Matrimonial Property Law regulates the rules and principles that determine the financial consequences of divorce and marriage. The Matrimonial Property Act 88 of 1984, which came into effect on 1st November 1984 states there are three forms of matrimonial property regimes in South Africa, namely:
It is essential that potential spouses understand the consequences of the matrimonial property regimes prior to them getting married to protect their futures as the systems are very different from one another and lastly, they must ensure that they execute their decision in terms of the correct procedures.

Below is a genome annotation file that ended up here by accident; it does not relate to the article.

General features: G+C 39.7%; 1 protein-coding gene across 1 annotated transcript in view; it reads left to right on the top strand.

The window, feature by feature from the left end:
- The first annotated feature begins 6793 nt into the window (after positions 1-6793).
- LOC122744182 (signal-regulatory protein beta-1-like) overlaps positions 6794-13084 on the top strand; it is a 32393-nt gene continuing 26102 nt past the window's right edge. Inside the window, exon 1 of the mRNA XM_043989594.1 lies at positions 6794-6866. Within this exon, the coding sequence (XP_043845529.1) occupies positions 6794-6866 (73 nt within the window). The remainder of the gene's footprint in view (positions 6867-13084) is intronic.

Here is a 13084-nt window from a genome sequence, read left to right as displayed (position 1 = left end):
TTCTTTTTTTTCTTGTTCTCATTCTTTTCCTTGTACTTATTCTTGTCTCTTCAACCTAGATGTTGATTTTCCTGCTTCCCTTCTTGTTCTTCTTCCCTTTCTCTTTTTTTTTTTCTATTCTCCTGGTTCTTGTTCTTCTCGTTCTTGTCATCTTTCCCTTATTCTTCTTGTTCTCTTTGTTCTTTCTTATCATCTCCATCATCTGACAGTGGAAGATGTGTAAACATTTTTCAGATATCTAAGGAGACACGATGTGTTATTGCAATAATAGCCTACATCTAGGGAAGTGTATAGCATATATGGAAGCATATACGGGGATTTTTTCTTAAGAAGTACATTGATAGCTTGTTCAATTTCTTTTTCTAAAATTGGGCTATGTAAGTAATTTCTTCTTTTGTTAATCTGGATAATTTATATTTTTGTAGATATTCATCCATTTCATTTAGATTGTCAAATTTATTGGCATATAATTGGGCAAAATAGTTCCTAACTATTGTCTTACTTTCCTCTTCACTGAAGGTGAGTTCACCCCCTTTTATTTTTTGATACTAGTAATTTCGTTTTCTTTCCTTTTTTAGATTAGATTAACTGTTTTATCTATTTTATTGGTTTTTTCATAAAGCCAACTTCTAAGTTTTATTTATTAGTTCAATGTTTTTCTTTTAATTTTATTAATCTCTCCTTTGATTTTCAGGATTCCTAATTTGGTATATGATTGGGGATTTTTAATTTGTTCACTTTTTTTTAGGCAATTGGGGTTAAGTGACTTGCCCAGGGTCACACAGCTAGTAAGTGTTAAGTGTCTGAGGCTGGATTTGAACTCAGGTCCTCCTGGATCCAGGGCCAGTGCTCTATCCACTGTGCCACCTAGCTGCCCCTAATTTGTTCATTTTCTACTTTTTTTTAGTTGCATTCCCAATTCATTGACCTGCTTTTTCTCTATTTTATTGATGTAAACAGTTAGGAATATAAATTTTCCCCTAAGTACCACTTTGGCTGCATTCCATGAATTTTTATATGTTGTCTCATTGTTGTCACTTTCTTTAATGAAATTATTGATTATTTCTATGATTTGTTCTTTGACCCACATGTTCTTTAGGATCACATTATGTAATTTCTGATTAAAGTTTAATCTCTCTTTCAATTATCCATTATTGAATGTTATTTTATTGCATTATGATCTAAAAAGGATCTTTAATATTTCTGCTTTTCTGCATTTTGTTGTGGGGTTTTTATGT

Powers of spouses
Subject to the provisions of subsections (2), (3) and (7), a spouse in a marriage in community of property may perform any juristic act with regard to the joint estate without the consent of the other spouse.
Such a spouse shall not without the written consent of the other spouse-
A spouse shall not without the consent of the other spouse-
awarded to the other spouse;
Want of consent, and suspension of powers of spouse
Litigation by or against spouses
Certain damages excluded from community and recoverable from other spouse
Notwithstanding the fact that a spouse is married in community of property-
Liability for delicts committed by spouses
Power of Court to order division of the estate
A Court making such an order may order that the community of property be replaced by another Matrimonial property System, subject to such conditions as it may deem fit.’